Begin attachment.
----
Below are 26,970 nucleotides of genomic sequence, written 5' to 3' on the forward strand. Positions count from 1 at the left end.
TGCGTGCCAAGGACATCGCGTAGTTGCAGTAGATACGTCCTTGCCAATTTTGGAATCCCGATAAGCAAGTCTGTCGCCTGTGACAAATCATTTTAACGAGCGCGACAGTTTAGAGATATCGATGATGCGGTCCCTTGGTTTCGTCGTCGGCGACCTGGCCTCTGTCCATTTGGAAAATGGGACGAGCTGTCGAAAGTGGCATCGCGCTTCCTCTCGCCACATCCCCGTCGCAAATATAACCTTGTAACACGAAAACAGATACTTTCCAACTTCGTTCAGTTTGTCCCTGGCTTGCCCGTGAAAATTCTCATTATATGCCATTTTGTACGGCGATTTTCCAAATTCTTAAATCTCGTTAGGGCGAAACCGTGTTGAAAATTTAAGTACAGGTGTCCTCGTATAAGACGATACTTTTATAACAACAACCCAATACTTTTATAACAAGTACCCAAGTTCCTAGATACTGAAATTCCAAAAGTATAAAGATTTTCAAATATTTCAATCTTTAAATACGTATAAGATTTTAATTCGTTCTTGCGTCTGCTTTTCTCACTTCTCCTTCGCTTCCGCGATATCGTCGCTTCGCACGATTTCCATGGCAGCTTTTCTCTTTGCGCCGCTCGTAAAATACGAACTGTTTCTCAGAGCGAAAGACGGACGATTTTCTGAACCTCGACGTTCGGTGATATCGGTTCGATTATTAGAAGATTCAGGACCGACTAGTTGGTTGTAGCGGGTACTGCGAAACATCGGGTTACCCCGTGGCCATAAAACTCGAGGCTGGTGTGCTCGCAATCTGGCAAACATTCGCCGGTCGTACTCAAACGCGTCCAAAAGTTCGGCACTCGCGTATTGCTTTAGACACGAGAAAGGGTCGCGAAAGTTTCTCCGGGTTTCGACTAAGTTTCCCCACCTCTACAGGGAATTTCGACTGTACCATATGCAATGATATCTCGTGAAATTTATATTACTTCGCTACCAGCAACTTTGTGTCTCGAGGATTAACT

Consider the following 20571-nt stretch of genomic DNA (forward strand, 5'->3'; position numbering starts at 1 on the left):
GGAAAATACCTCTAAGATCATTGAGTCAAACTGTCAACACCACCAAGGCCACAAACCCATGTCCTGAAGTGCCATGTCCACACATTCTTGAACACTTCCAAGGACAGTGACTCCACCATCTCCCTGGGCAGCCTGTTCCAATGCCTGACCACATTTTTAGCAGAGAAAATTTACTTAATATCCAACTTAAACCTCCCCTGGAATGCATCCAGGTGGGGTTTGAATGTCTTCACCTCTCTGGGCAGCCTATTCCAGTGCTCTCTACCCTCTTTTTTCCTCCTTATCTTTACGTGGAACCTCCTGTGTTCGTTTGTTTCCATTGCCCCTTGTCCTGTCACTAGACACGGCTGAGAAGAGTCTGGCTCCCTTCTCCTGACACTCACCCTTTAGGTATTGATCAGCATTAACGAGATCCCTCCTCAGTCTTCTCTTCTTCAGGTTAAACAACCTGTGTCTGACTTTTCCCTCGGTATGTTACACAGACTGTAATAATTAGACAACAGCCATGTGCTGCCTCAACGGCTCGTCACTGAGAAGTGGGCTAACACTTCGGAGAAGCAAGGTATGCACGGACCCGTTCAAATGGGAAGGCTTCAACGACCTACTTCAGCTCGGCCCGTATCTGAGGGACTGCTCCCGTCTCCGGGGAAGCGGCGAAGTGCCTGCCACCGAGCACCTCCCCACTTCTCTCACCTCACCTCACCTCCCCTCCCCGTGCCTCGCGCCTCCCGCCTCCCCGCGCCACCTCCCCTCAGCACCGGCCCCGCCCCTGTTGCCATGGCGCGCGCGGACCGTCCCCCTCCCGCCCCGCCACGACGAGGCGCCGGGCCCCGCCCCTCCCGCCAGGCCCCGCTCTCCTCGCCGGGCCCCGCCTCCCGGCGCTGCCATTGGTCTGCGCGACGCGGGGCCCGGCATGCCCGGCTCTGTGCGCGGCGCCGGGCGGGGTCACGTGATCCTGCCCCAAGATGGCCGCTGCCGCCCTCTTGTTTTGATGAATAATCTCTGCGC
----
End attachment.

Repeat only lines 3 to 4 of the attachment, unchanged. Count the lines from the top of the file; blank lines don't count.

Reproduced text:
Consider the following 20571-nt stretch of genomic DNA (forward strand, 5'->3'; position numbering starts at 1 on the left):
GGAAAATACCTCTAAGATCATTGAGTCAAACTGTCAACACCACCAAGGCCACAAACCCATGTCCTGAAGTGCCATGTCCACACATTCTTGAACACTTCCAAGGACAGTGACTCCACCATCTCCCTGGGCAGCCTGTTCCAATGCCTGACCACATTTTTAGCAGAGAAAATTTACTTAATATCCAACTTAAACCTCCCCTGGAATGCATCCAGGTGGGGTTTGAATGTCTTCACCTCTCTGGGCAGCCTATTCCAGTGCTCTCTACCCTCTTTTTTCCTCCTTATCTTTACGTGGAACCTCCTGTGTTCGTTTGTTTCCATTGCCCCTTGTCCTGTCACTAGACACGGCTGAGAAGAGTCTGGCTCCCTTCTCCTGACACTCACCCTTTAGGTATTGATCAGCATTAACGAGATCCCTCCTCAGTCTTCTCTTCTTCAGGTTAAACAACCTGTGTCTGACTTTTCCCTCGGTATGTTACACAGACTGTAATAATTAGACAACAGCCATGTGCTGCCTCAACGGCTCGTCACTGAGAAGTGGGCTAACACTTCGGAGAAGCAAGGTATGCACGGACCCGTTCAAATGGGAAGGCTTCAACGACCTACTTCAGCTCGGCCCGTATCTGAGGGACTGCTCCCGTCTCCGGGGAAGCGGCGAAGTGCCTGCCACCGAGCACCTCCCCACTTCTCTCACCTCACCTCACCTCCCCTCCCCGTGCCTCGCGCCTCCCGCCTCCCCGCGCCACCTCCCCTCAGCACCGGCCCCGCCCCTGTTGCCATGGCGCGCGCGGACCGTCCCCCTCCCGCCCCGCCACGACGAGGCGCCGGGCCCCGCCCCTCCCGCCAGGCCCCGCTCTCCTCGCCGGGCCCCGCCTCCCGGCGCTGCCATTGGTCTGCGCGACGCGGGGCCCGGCATGCCCGGCTCTGTGCGCGGCGCCGGGCGGGGTCACGTGATCCTGCCCCAAGATGGCCGCTGCCGCCCTCTTGTTTTGATGAATAATCTCTGCGC